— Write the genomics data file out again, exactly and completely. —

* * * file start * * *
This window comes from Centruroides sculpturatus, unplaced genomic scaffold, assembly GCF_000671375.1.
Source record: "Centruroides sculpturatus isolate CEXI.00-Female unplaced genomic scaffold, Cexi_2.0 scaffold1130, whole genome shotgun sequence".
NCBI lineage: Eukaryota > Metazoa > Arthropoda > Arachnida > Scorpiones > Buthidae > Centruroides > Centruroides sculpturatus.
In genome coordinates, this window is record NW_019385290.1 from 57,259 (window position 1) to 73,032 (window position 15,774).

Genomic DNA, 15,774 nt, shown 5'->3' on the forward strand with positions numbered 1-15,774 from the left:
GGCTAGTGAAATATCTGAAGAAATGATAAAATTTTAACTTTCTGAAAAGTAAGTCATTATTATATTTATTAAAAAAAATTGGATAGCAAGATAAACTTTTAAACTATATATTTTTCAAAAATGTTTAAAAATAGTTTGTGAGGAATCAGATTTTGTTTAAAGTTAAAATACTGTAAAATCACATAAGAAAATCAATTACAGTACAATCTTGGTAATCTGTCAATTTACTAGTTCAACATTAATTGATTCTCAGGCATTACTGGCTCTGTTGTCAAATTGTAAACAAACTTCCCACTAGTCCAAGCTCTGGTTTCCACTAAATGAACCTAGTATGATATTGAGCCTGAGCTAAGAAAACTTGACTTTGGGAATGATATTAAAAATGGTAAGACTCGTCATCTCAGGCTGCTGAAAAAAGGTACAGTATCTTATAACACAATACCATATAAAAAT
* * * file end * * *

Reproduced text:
This window comes from Centruroides sculpturatus, unplaced genomic scaffold, assembly GCF_000671375.1.
Source record: "Centruroides sculpturatus isolate CEXI.00-Female unplaced genomic scaffold, Cexi_2.0 scaffold1130, whole genome shotgun sequence".
NCBI lineage: Eukaryota > Metazoa > Arthropoda > Arachnida > Scorpiones > Buthidae > Centruroides > Centruroides sculpturatus.
In genome coordinates, this window is record NW_019385290.1 from 57,259 (window position 1) to 73,032 (window position 15,774).

Genomic DNA, 15,774 nt, shown 5'->3' on the forward strand with positions numbered 1-15,774 from the left:
GGCTAGTGAAATATCTGAAGAAATGATAAAATTTTAACTTTCTGAAAAGTAAGTCATTATTATATTTATTAAAAAAAATTGGATAGCAAGATAAACTTTTAAACTATATATTTTTCAAAAATGTTTAAAAATAGTTTGTGAGGAATCAGATTTTGTTTAAAGTTAAAATACTGTAAAATCACATAAGAAAATCAATTACAGTACAATCTTGGTAATCTGTCAATTTACTAGTTCAACATTAATTGATTCTCAGGCATTACTGGCTCTGTTGTCAAATTGTAAACAAACTTCCCACTAGTCCAAGCTCTGGTTTCCACTAAATGAACCTAGTATGATATTGAGCCTGAGCTAAGAAAACTTGACTTTGGGAATGATATTAAAAATGGTAAGACTCGTCATCTCAGGCTGCTGAAAAAAGGTACAGTATCTTATAACACAATACCATATAAAAAT